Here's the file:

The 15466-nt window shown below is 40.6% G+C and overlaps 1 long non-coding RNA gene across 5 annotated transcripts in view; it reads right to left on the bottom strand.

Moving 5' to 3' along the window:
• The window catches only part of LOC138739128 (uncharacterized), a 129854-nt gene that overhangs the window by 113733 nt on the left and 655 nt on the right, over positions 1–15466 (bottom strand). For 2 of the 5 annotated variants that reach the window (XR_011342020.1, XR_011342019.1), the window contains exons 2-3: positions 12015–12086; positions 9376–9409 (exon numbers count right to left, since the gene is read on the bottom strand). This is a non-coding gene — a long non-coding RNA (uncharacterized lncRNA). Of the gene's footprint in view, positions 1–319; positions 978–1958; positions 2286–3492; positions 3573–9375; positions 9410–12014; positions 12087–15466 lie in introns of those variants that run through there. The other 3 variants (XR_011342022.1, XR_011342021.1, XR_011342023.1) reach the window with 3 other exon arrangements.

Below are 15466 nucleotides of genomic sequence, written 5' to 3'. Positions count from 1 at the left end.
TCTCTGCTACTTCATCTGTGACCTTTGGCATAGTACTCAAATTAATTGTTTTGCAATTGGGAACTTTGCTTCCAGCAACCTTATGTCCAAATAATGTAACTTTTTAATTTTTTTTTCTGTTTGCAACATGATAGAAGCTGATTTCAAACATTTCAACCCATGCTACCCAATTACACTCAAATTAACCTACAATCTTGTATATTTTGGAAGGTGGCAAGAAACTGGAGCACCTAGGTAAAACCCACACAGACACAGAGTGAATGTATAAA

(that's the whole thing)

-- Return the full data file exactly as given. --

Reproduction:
The 15466-nt window shown below is 40.6% G+C and overlaps 1 long non-coding RNA gene across 5 annotated transcripts in view; it reads right to left on the bottom strand.

Moving 5' to 3' along the window:
• The window catches only part of LOC138739128 (uncharacterized), a 129854-nt gene that overhangs the window by 113733 nt on the left and 655 nt on the right, over positions 1–15466 (bottom strand). For 2 of the 5 annotated variants that reach the window (XR_011342020.1, XR_011342019.1), the window contains exons 2-3: positions 12015–12086; positions 9376–9409 (exon numbers count right to left, since the gene is read on the bottom strand). This is a non-coding gene — a long non-coding RNA (uncharacterized lncRNA). Of the gene's footprint in view, positions 1–319; positions 978–1958; positions 2286–3492; positions 3573–9375; positions 9410–12014; positions 12087–15466 lie in introns of those variants that run through there. The other 3 variants (XR_011342022.1, XR_011342021.1, XR_011342023.1) reach the window with 3 other exon arrangements.

Below are 15466 nucleotides of genomic sequence, written 5' to 3'. Positions count from 1 at the left end.
TCTCTGCTACTTCATCTGTGACCTTTGGCATAGTACTCAAATTAATTGTTTTGCAATTGGGAACTTTGCTTCCAGCAACCTTATGTCCAAATAATGTAACTTTTTAATTTTTTTTTCTGTTTGCAACATGATAGAAGCTGATTTCAAACATTTCAACCCATGCTACCCAATTACACTCAAATTAACCTACAATCTTGTATATTTTGGAAGGTGGCAAGAAACTGGAGCACCTAGGTAAAACCCACACAGACACAGAGTGAATGTATAAA